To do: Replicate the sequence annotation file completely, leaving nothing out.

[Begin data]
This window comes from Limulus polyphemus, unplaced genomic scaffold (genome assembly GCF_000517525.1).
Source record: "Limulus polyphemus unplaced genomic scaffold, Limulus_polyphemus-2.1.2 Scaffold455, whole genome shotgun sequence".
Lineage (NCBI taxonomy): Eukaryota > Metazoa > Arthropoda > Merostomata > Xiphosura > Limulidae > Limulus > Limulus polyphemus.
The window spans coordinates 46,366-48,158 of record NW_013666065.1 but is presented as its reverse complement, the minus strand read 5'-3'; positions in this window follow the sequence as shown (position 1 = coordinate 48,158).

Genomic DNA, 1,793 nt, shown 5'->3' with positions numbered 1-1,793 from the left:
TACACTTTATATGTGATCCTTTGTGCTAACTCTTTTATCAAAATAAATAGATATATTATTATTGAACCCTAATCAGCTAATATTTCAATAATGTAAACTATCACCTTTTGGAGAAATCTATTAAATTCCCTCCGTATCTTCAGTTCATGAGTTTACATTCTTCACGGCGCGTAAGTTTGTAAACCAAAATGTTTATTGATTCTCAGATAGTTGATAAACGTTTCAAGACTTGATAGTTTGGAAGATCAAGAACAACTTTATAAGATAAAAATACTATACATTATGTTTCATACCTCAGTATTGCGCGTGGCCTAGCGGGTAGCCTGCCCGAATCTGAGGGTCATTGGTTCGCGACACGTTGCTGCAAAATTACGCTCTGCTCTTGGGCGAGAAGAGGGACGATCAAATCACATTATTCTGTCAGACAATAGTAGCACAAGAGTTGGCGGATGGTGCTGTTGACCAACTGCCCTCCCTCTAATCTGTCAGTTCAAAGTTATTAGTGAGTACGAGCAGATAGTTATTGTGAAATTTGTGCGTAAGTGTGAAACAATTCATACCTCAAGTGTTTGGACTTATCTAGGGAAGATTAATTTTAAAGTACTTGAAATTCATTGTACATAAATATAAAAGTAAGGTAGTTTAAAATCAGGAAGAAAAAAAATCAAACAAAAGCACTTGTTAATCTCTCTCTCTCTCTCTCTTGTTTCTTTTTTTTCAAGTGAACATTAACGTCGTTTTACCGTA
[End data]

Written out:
This window comes from Limulus polyphemus, unplaced genomic scaffold (genome assembly GCF_000517525.1).
Source record: "Limulus polyphemus unplaced genomic scaffold, Limulus_polyphemus-2.1.2 Scaffold455, whole genome shotgun sequence".
Lineage (NCBI taxonomy): Eukaryota > Metazoa > Arthropoda > Merostomata > Xiphosura > Limulidae > Limulus > Limulus polyphemus.
The window spans coordinates 46,366-48,158 of record NW_013666065.1 but is presented as its reverse complement, the minus strand read 5'-3'; positions in this window follow the sequence as shown (position 1 = coordinate 48,158).

Genomic DNA, 1,793 nt, shown 5'->3' with positions numbered 1-1,793 from the left:
TACACTTTATATGTGATCCTTTGTGCTAACTCTTTTATCAAAATAAATAGATATATTATTATTGAACCCTAATCAGCTAATATTTCAATAATGTAAACTATCACCTTTTGGAGAAATCTATTAAATTCCCTCCGTATCTTCAGTTCATGAGTTTACATTCTTCACGGCGCGTAAGTTTGTAAACCAAAATGTTTATTGATTCTCAGATAGTTGATAAACGTTTCAAGACTTGATAGTTTGGAAGATCAAGAACAACTTTATAAGATAAAAATACTATACATTATGTTTCATACCTCAGTATTGCGCGTGGCCTAGCGGGTAGCCTGCCCGAATCTGAGGGTCATTGGTTCGCGACACGTTGCTGCAAAATTACGCTCTGCTCTTGGGCGAGAAGAGGGACGATCAAATCACATTATTCTGTCAGACAATAGTAGCACAAGAGTTGGCGGATGGTGCTGTTGACCAACTGCCCTCCCTCTAATCTGTCAGTTCAAAGTTATTAGTGAGTACGAGCAGATAGTTATTGTGAAATTTGTGCGTAAGTGTGAAACAATTCATACCTCAAGTGTTTGGACTTATCTAGGGAAGATTAATTTTAAAGTACTTGAAATTCATTGTACATAAATATAAAAGTAAGGTAGTTTAAAATCAGGAAGAAAAAAAATCAAACAAAAGCACTTGTTAATCTCTCTCTCTCTCTCTCTTGTTTCTTTTTTTTCAAGTGAACATTAACGTCGTTTTACCGTA